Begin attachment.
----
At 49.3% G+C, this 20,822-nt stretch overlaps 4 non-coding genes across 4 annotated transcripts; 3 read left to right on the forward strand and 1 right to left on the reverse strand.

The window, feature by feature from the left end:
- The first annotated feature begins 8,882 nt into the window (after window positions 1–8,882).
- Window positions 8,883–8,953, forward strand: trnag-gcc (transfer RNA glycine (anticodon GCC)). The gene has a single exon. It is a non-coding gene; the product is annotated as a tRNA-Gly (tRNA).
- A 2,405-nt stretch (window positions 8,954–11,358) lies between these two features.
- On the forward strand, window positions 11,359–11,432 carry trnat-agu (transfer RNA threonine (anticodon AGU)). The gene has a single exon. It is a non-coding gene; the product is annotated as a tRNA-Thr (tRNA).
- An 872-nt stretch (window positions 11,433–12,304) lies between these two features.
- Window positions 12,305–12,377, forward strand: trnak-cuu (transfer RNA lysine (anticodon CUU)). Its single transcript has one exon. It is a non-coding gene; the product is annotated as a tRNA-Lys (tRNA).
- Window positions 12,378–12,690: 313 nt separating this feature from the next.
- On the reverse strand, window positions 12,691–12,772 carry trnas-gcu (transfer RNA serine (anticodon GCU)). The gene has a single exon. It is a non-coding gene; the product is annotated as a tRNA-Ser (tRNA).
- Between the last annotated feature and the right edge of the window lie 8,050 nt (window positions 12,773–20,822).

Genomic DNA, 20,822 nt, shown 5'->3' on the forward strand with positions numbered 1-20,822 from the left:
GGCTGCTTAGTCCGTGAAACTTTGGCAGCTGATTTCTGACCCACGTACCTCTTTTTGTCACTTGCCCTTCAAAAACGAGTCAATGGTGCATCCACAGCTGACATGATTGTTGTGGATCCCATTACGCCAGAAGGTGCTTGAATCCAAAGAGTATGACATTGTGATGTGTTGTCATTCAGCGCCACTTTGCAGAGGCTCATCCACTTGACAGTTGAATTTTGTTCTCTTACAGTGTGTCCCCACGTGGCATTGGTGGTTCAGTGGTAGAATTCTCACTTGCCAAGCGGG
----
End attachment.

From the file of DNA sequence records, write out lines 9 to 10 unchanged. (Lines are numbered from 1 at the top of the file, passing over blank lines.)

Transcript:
- Window positions 12,378–12,690: 313 nt separating this feature from the next.
- On the reverse strand, window positions 12,691–12,772 carry trnas-gcu (transfer RNA serine (anticodon GCU)). The gene has a single exon. It is a non-coding gene; the product is annotated as a tRNA-Ser (tRNA).